Your browser is out of date.
This site may not function properly in your current browser. Update Now
Catherine Py, archeo visit at the Oppidum de Nages (30)
© EPCC Pont du Gard

Uncovering Pont du Gard's archaeological secrets

Catherine Py is an archaeologist who has been researching the ancient history of Pont du Gard since the 1990s. Here she shares some of her insight into this incredible monument.

*When was your first encounter with the Pont du Gard and what do you remember about it? *

C.P: I've been familiar with the Pont du Gard since I was a child. During the 1960's, my parents took me travelling a lot so I could learn about historic sites. I was around 10 years old when my parents took me to the Pont du Gard. I remember being incredibly impressed by this monument and feeling that I was witnessing an important part of history. It featured in my Year 7 text book, about the Roman era. The sense of astonishment I felt, and my fascination with this period of history, developed into an interest in all ancient civilisations. I studied Latin at secondary school and from then on, I knew I wanted to be an archaeologist.

In 1992, fate brought me back to the Pont du Gard when I was hired by Gard Department Council as an archaeologist, as part of the site's first development project. My job was to select items to display in the future Musée du Pont du Gard museum.

You are part of a panel of experts responsible for developing the body of knowledge about the monument currently presented to visitors at the Pont du Gard museum. As an archaeologist, what's been your contribution?

C.P: I first joined the Committee of Scientific Experts in 1988 when Guy Barruol was chair, then in 1996 Jean Luc Fiches, Director of the CNRS (national centre for scientific research), became chair. The Committee was a tightly knit team of around twenty scientists with multi-disciplinary skills, working together to develop a "Scientific and Cultural Programme" which formed the basis for the design of the future Interpretation and Development Centre (today's Museum). Archaeologists, architects specialising in ancient buildings, surveying engineers, historians, geographers, geologists, hydrologists, sedimentologists, image interpreters, cartographers etc. assembled more than 50 documents, with each contributing his or her own expertise. Because I could read publications in German, Italian and Spanish, I worked on compiling a document, collating knowledge about major Roman aqueducts - in Cologne, Rome, Lyon, Carthage, Segovia, Tarragon etc. - that existed at the height of the Roman civilisation.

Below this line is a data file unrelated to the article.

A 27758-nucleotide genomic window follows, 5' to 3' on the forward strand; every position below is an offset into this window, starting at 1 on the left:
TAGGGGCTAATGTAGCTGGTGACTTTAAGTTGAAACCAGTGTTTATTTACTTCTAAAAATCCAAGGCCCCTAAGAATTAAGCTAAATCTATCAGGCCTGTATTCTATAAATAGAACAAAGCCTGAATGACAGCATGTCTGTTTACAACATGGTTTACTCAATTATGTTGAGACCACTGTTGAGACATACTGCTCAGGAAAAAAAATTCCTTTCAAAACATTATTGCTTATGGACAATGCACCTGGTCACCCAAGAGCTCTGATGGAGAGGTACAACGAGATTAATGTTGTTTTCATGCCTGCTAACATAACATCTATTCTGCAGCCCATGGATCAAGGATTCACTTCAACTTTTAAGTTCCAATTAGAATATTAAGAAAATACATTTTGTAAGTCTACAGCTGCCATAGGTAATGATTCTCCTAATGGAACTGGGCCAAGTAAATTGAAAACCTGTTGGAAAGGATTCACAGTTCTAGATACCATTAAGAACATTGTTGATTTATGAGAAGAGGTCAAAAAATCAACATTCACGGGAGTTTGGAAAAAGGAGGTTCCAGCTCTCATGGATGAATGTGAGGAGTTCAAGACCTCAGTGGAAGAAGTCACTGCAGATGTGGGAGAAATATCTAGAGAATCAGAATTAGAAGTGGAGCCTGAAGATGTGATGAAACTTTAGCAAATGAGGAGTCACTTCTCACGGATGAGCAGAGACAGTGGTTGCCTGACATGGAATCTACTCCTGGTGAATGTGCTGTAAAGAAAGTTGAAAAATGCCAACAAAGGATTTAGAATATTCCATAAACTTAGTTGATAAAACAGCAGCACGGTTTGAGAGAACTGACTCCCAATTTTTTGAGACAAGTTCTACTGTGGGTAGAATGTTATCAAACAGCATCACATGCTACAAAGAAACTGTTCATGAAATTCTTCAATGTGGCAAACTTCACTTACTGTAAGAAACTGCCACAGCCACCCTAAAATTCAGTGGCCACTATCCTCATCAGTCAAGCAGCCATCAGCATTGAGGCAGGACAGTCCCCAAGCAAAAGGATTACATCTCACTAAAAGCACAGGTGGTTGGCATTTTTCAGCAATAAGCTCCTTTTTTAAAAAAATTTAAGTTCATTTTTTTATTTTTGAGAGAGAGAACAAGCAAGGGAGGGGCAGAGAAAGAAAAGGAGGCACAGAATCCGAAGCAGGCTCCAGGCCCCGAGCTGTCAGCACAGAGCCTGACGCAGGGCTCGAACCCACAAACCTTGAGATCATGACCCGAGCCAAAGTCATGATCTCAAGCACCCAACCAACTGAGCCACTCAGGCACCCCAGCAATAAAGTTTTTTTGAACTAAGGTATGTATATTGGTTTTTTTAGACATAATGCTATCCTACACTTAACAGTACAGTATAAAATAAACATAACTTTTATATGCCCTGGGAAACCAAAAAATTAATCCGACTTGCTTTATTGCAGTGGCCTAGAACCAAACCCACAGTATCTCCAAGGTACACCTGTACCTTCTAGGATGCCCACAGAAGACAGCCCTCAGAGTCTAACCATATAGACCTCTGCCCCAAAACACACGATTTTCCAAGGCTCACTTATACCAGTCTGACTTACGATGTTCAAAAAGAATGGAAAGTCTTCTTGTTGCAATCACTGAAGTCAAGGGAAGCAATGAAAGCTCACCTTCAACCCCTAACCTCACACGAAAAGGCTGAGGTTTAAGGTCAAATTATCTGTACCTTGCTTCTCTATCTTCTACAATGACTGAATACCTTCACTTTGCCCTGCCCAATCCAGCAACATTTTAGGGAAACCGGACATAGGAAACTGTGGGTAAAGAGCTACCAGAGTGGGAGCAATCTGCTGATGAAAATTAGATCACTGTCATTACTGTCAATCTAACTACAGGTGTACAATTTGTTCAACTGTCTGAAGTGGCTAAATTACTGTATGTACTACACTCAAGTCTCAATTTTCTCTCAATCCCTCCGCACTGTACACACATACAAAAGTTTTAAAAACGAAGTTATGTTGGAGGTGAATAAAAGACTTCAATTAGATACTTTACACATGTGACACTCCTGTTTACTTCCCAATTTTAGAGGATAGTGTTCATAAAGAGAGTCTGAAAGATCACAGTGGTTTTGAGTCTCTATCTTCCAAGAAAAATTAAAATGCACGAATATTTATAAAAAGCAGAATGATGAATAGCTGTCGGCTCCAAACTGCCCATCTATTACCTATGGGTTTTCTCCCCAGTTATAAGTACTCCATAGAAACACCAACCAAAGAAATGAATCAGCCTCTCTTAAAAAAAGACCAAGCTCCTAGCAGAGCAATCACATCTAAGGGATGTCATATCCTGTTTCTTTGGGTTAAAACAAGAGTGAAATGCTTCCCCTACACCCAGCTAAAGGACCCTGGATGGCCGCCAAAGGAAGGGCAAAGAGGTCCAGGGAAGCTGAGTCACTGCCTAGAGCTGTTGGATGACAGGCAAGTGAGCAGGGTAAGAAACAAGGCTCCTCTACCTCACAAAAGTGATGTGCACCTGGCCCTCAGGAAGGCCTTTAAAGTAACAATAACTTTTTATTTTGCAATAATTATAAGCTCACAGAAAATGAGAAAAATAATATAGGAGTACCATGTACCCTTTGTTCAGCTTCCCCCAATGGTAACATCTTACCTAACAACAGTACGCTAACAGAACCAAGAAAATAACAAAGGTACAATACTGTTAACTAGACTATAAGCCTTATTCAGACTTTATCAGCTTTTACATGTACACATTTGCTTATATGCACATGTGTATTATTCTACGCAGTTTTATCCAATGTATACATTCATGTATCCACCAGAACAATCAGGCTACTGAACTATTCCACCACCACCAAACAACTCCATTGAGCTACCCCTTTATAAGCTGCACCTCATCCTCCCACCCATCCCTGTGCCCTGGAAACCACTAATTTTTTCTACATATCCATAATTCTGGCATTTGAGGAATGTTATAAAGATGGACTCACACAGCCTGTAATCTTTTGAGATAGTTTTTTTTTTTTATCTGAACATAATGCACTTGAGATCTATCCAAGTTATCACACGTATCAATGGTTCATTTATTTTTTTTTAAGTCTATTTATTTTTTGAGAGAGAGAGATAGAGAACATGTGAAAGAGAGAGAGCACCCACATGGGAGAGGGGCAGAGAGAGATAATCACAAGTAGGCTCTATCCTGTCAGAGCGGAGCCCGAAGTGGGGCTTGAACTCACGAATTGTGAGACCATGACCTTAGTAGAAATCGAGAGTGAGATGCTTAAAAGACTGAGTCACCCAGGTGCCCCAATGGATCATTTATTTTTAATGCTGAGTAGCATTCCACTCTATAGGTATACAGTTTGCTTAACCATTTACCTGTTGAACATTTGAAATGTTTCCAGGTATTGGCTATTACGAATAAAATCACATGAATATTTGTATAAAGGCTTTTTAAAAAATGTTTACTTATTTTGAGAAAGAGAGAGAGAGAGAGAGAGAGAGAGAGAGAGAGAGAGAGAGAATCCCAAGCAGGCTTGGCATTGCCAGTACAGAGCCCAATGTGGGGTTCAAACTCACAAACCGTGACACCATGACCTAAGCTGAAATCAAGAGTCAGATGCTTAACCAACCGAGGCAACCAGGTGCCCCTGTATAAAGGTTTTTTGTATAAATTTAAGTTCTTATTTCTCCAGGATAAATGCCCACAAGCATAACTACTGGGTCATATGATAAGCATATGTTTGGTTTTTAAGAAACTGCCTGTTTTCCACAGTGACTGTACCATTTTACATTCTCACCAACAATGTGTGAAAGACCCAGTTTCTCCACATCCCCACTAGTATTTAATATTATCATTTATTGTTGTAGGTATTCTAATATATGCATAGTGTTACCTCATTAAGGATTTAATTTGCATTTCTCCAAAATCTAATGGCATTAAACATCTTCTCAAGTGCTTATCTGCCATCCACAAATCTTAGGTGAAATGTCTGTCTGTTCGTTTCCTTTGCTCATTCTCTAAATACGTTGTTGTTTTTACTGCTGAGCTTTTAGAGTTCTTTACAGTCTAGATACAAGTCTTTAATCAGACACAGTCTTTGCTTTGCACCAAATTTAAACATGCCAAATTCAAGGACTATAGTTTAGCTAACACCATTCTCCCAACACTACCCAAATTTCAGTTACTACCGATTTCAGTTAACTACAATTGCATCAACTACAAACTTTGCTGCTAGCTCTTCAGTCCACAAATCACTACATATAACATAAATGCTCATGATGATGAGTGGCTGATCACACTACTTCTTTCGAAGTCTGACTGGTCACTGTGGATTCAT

The team of museum specialists, supervised by Thomas Bourgneuf, drew on all these contributions to design a large, multimedia centre and establish a trail to help visitors understand how the old aqueduct and the Pont du Gard were built and worked, and learn about the Roman civilisation that created them.

What do we know about the Pont du Gard today that we didn't know
previously?

C.P: The Pont du Gard was known to the public because of its high-profile reputation but less was known about its history. We wanted to gain more detailed knowledge about the entire aqueduct system which, obviously, included an assessment of the Pont du Gard.

The key development relates to the dating of the monument: archaeological excavations carried out from 1984 onwards revealed that the aqueduct had been built at around 50 BCE. and not in 19 BCE according to the traditional theory.
The investigations also allowed us to take a closer look at the architecture of the aqueduct bridge. A 60 cm elevated section of channel was revealed and a regulation basin was also uncovered at the bridge head. The inscription " mens totum corium" was deciphered, meaning: the entirety of the work has been measured. Perhaps this was a message left by the architect whose name is still unknown today.

We were also able to examine the Roman quarry located 600 meters downstream from the bridge. The quarry face was still identifiable and the imprint of blocks of stone, extracted by quarry workers using picks or metal coins, was also visible. Approximately 120,000 m3 of hewn stone was extracted from the site.

We also uncovered another new findings when we analysed the red coating covering the channel walls. According to Vitruve, this coating was made from cow's blood and fig sap. Chemical analysis revealed a completely different composition: red sand (containing iron oxide) mixed with lime (lime slurry).

Later, after the terrible floods in 2002 when the the river Gardon overflowed, river banks were swept away revealing traces of Roman hoisting devices. Studying these devices helped us visualise the organisation of the construction site and better understand how these enormous blocks of stone had been lifted.

Today, all these elements are on display at the beautiful Pont du Gard museum.

*After the Roman era, what were the critical junctures for this building? *